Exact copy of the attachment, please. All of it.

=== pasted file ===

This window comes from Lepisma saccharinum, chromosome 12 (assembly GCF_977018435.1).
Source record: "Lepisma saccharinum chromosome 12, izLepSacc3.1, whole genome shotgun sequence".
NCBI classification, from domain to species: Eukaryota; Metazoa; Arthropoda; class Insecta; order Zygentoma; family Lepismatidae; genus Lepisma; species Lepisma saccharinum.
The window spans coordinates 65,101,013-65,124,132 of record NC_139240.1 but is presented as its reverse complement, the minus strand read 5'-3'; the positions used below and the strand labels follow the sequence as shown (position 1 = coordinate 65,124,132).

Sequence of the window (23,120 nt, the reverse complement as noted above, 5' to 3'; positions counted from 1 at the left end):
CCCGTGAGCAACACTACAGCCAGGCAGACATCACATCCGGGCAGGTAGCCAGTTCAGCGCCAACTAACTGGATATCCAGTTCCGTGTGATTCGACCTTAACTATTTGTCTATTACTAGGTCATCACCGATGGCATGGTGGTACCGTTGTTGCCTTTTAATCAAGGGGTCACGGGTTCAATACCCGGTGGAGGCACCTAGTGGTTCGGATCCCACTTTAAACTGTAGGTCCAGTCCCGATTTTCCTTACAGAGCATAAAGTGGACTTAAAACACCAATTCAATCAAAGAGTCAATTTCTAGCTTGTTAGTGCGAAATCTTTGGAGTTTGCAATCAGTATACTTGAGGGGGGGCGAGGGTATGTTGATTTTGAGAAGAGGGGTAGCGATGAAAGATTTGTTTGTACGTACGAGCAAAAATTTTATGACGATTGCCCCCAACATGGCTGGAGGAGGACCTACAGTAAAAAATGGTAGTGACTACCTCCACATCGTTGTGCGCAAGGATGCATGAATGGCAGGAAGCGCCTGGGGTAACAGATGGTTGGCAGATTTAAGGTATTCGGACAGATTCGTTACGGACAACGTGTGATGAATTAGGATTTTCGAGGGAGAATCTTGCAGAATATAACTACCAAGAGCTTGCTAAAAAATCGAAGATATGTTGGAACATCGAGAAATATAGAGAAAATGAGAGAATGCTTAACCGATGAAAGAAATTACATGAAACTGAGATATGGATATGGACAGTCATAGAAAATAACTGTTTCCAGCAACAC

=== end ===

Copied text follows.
This window comes from Lepisma saccharinum, chromosome 12 (assembly GCF_977018435.1).
Source record: "Lepisma saccharinum chromosome 12, izLepSacc3.1, whole genome shotgun sequence".
NCBI classification, from domain to species: Eukaryota; Metazoa; Arthropoda; class Insecta; order Zygentoma; family Lepismatidae; genus Lepisma; species Lepisma saccharinum.
The window spans coordinates 65,101,013-65,124,132 of record NC_139240.1 but is presented as its reverse complement, the minus strand read 5'-3'; the positions used below and the strand labels follow the sequence as shown (position 1 = coordinate 65,124,132).

Sequence of the window (23,120 nt, the reverse complement as noted above, 5' to 3'; positions counted from 1 at the left end):
CCCGTGAGCAACACTACAGCCAGGCAGACATCACATCCGGGCAGGTAGCCAGTTCAGCGCCAACTAACTGGATATCCAGTTCCGTGTGATTCGACCTTAACTATTTGTCTATTACTAGGTCATCACCGATGGCATGGTGGTACCGTTGTTGCCTTTTAATCAAGGGGTCACGGGTTCAATACCCGGTGGAGGCACCTAGTGGTTCGGATCCCACTTTAAACTGTAGGTCCAGTCCCGATTTTCCTTACAGAGCATAAAGTGGACTTAAAACACCAATTCAATCAAAGAGTCAATTTCTAGCTTGTTAGTGCGAAATCTTTGGAGTTTGCAATCAGTATACTTGAGGGGGGGCGAGGGTATGTTGATTTTGAGAAGAGGGGTAGCGATGAAAGATTTGTTTGTACGTACGAGCAAAAATTTTATGACGATTGCCCCCAACATGGCTGGAGGAGGACCTACAGTAAAAAATGGTAGTGACTACCTCCACATCGTTGTGCGCAAGGATGCATGAATGGCAGGAAGCGCCTGGGGTAACAGATGGTTGGCAGATTTAAGGTATTCGGACAGATTCGTTACGGACAACGTGTGATGAATTAGGATTTTCGAGGGAGAATCTTGCAGAATATAACTACCAAGAGCTTGCTAAAAAATCGAAGATATGTTGGAACATCGAGAAATATAGAGAAAATGAGAGAATGCTTAACCGATGAAAGAAATTACATGAAACTGAGATATGGATATGGACAGTCATAGAAAATAACTGTTTCCAGCAACAC